Monday was a fairly middling day for the stock market. At closing, it wasn't far away from the levels at which it opened.

The results for individual stocks were generally mixed, with many rising in price and plenty dropping. Among these stocks were a veteran financial services company and a new-ish pet supplies purveyor.

After the trading day they had, let's have a look at whether the two companies are potential buys at now-discounted prices.

A man suspended in midair.

Image source: Getty Images.

The Blackstone Group

Shares of The Blackstone Group (NYSE:BX) were down by nearly 3% at Monday's close. Declines are rare for the sprawling asset manager and financial conglomerate these days. It's been a very popular stock for quite some time.  

The company, which has significant real estate investments, on Monday announced the latest in a long string of property deals. In this case, one of its affiliates has agreed to buy Colony Industrial, the industrial real estate portfolio of peer Colony Capital.

The announced price was $5.9 billion, and for that sum, Blackstone is getting plenty from Colony Capital -- 465 light industrial facilities spread across 26 states, including strategic major city or major city-adjacent locales such as Atlanta and northern New Jersey.

But Blackstone isn't the only real estate investor dipping into this sector. Most of the assets in the deal can service the so-called "last-mile" of the delivery process. This segment is popular due to intensifying competition for retailers to get their goods to customers quicker than the next guy (I'm looking at you, Amazon.com).

Even for a company with very deep pockets and enough connections in big finance to score relatively cheap funding, $5.9 billion is a lot to finance. Perhaps investors are concerned that Blackstone's coming a bit too hard and too late into the segment, and that (at this stage) the returns won't be high enough to justify the effort and expense.

They shouldn't be so concerned. Blackstone had, in fact, been relatively underinvested. It held a lot of cash in its coffers, and it was relatively light in terms of hard assets -- $5.9 billion is a big chunk, yes, but it's just a nugget if we consider Blackstone's nearly $550 billion in assets under management (AUM). It's also proven to be a very savvy investor at times.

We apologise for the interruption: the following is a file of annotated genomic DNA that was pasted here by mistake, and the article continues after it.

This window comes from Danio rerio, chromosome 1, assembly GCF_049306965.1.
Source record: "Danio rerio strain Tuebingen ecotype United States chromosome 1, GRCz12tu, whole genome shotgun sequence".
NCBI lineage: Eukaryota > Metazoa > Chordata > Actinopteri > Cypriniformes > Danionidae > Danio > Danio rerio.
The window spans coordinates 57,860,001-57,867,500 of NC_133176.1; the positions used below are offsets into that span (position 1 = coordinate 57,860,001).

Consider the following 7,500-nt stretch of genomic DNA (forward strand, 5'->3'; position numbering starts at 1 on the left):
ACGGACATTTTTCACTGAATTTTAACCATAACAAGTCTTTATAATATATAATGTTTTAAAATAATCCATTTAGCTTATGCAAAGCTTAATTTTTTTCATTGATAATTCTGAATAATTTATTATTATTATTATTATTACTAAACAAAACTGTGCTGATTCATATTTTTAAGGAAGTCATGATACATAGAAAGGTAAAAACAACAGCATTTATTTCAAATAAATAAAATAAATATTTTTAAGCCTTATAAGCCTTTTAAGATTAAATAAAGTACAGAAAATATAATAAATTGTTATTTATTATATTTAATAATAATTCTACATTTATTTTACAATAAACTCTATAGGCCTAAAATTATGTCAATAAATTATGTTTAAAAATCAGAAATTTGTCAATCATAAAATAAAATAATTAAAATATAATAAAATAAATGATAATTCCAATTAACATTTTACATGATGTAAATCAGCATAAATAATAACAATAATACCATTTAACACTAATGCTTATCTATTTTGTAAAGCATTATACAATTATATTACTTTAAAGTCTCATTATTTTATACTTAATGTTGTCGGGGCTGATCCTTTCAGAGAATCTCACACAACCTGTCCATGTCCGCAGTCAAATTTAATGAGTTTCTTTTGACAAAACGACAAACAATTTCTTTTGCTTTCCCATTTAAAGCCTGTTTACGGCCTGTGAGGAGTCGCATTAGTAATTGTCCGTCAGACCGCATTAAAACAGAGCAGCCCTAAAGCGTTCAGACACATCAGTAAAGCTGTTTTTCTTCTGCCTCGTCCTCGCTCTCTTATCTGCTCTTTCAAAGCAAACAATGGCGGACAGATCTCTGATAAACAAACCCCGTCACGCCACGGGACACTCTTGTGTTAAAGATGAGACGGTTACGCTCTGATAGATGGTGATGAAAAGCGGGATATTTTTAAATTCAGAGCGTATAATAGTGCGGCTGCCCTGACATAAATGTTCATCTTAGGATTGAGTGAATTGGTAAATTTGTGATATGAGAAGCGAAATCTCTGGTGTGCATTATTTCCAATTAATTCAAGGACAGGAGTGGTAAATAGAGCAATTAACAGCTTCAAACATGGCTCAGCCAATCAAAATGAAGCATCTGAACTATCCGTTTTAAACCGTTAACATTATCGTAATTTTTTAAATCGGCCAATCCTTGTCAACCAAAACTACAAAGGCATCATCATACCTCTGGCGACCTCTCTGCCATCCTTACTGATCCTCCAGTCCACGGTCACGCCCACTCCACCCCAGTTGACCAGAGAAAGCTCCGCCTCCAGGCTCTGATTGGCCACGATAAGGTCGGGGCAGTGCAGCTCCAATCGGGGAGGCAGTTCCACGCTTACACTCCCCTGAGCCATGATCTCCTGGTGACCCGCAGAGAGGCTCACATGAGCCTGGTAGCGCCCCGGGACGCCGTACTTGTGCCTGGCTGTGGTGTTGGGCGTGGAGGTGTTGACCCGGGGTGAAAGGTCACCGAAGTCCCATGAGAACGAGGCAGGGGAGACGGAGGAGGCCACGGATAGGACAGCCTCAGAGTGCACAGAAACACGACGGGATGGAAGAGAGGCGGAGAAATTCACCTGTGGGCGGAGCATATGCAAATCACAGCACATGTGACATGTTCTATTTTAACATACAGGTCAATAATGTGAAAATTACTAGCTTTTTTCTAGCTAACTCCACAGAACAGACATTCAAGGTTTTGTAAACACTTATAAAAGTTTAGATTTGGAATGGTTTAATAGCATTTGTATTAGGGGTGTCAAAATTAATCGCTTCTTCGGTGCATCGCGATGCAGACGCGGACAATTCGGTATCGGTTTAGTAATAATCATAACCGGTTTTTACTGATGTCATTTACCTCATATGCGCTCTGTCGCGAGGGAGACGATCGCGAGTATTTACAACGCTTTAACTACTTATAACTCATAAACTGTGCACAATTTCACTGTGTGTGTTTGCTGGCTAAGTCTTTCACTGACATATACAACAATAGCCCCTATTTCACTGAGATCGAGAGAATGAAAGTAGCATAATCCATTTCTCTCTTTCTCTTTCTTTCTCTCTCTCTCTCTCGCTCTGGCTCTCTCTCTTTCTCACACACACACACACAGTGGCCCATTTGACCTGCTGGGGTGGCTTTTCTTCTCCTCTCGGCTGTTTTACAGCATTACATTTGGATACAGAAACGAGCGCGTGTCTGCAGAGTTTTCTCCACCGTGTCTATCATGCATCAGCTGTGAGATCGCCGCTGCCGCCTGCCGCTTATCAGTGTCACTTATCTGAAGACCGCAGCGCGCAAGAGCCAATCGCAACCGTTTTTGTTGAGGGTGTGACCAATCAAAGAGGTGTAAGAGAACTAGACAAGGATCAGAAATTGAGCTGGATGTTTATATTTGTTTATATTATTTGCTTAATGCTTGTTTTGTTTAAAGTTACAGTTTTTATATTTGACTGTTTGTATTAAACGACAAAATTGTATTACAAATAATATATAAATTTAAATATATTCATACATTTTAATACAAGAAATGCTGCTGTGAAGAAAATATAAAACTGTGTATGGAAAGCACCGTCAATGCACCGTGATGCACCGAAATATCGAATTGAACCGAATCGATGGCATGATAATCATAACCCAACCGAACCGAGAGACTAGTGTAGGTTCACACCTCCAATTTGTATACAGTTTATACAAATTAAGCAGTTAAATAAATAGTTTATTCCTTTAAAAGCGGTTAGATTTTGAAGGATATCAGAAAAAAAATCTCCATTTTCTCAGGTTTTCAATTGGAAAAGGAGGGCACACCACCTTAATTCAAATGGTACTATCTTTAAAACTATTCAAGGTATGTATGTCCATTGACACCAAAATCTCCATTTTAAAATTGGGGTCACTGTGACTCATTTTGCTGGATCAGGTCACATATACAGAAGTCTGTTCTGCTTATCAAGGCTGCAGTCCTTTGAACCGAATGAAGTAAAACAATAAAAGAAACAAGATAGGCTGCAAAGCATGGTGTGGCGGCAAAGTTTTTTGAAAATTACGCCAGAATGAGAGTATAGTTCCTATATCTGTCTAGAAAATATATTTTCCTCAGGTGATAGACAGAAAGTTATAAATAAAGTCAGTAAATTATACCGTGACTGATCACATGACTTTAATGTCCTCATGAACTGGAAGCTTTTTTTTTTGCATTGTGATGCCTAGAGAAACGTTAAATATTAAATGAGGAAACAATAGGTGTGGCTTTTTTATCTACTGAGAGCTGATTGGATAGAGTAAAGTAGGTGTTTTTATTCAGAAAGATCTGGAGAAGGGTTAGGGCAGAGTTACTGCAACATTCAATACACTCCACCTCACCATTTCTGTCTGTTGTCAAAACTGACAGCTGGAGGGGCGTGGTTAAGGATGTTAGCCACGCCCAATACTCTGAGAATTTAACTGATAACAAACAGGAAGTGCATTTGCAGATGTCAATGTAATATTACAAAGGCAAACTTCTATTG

All that said, this might be a good opportunity to take advantage of the share price dip, then.

Chewy

Consumer goods stock Chewy (NYSE:CHWY), an online retailer of pet food and other products, took a bigger tumble on the day, as its stock price fell almost 6%. A research note written by Goldman Sachs and disseminated through the media is likely the source of the sell-off.

The investment bank took aim at companies with dual-class shareholder structures. This is the situation in which founding managers and investors -- in this case, pet supply retailer PetSmart -- hold a class of stock that carries outsize voting rights compared to the common shares the average investor has access to.

Goldman points out that numerous stock indexes -- such as the ultra-influential S&P 500 -- have bowed to investor pressure and started to exclude multiple-class stocks from being components.

Exclusion means these businesses can't tap into the flood of money gushing into index funds, which can put them at a disadvantage. And a lower share price can have numerous bad knock-on effects related to financing and various fundamentals.

Yet dual-share structures are becoming much more prevalent. Thus far in 2019, according to Goldman, 17% of initial public offerings (IPOs) have been by companies that have an elite, super-voting share class. In 2012, that figure was only 7%.

Chewy is one of 2019's IPOs that have dual shares. The company is heavily weighed down by its 10-vote-per-share Class B stock, with an outstanding share count roughly seven times higher than that of the one-vote-to-a-customer Class A stock (as of the immediate post-IPO period).

The debate about multiple-class stock structures is actually a fairly old one. Very roughly speaking, companies -- particularly in the tech sector -- support them, while investors do not. I tend to lean toward the latter opinion.

Aside from the dual-class stock issue, Chewy is also habitually unprofitable, despite encouraging revenue growth metrics and solid improvements in operational metrics. The company hasn't yet proven it can put a tighter leash on costs and flip to consistent profitability. So this price slide into bargain territory isn't enough to move the stock into "buy" territory.